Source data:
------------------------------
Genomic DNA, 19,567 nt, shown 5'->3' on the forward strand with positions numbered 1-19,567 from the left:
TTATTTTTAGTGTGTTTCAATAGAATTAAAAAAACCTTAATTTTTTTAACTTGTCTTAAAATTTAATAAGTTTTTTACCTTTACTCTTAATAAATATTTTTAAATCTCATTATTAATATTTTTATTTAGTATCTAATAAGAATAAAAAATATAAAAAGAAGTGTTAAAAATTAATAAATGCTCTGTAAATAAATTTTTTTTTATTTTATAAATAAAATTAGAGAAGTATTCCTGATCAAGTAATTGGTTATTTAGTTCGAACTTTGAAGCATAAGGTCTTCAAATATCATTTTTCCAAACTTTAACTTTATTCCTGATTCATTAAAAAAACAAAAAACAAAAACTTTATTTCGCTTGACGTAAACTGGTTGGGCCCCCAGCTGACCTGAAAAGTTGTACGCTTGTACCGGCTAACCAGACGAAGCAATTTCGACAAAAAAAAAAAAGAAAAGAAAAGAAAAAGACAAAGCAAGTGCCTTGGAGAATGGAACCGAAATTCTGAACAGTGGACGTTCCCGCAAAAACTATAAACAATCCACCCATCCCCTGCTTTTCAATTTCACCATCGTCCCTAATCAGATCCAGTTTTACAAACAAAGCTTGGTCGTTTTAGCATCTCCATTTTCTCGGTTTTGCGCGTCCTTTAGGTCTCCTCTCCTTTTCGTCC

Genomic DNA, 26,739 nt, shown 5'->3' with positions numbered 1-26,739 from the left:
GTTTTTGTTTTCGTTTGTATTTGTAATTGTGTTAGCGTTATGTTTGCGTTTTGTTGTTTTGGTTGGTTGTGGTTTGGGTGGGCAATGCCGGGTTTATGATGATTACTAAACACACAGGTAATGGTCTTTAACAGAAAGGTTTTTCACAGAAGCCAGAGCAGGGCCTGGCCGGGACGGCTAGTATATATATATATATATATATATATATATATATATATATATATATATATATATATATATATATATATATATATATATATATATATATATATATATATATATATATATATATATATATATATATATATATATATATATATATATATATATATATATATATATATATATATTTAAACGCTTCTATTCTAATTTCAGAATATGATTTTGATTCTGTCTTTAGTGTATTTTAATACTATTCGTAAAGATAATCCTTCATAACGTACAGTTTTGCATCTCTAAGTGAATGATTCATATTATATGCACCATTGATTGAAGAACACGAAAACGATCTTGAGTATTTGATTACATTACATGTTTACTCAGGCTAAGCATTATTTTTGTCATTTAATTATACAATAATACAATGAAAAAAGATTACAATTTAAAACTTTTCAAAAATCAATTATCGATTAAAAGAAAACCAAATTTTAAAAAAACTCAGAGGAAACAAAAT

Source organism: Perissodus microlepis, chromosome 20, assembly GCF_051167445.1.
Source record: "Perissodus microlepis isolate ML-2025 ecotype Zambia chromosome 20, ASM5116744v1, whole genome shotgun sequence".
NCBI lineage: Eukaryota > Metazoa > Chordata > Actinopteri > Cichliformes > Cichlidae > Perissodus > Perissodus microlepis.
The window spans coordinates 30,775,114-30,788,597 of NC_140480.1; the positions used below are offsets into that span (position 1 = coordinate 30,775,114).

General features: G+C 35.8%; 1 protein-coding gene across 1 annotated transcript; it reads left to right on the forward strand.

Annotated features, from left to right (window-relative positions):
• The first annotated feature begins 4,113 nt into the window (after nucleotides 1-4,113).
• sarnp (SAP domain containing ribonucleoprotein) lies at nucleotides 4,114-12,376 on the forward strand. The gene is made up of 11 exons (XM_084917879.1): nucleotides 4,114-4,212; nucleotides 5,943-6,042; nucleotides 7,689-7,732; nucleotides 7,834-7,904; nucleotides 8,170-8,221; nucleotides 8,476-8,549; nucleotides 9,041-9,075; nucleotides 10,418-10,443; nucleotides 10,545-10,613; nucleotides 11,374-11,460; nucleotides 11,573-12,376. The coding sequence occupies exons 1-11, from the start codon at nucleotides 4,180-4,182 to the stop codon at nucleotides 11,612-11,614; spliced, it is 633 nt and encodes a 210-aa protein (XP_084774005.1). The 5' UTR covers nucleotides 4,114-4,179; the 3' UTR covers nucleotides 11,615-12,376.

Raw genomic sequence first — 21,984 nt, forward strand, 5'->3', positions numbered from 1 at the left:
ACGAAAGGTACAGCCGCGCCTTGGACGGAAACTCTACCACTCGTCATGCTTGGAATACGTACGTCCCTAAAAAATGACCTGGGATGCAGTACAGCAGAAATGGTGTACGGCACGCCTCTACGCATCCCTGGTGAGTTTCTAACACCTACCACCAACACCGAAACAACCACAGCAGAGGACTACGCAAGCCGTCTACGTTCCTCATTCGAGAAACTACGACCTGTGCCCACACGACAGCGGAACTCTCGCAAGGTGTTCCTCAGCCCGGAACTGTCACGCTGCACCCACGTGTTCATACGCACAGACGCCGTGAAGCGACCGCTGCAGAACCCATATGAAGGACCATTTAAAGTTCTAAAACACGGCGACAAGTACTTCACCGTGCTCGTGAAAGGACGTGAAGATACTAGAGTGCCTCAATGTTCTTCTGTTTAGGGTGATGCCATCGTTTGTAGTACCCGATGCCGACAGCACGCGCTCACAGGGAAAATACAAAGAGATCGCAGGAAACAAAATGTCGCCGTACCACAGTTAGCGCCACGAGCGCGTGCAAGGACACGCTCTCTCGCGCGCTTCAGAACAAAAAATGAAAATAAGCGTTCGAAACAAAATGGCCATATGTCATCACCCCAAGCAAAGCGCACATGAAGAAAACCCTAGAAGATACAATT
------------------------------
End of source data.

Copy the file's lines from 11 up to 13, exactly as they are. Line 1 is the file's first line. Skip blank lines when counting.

• The first annotated feature begins 4,113 nt into the window (after nucleotides 1-4,113).
• sarnp (SAP domain containing ribonucleoprotein) lies at nucleotides 4,114-12,376 on the forward strand. The gene is made up of 11 exons (XM_084917879.1): nucleotides 4,114-4,212; nucleotides 5,943-6,042; nucleotides 7,689-7,732; nucleotides 7,834-7,904; nucleotides 8,170-8,221; nucleotides 8,476-8,549; nucleotides 9,041-9,075; nucleotides 10,418-10,443; nucleotides 10,545-10,613; nucleotides 11,374-11,460; nucleotides 11,573-12,376. The coding sequence occupies exons 1-11, from the start codon at nucleotides 4,180-4,182 to the stop codon at nucleotides 11,612-11,614; spliced, it is 633 nt and encodes a 210-aa protein (XP_084774005.1). The 5' UTR covers nucleotides 4,114-4,179; the 3' UTR covers nucleotides 11,615-12,376.

Raw genomic sequence first — 21,984 nt, forward strand, 5'->3', positions numbered from 1 at the left: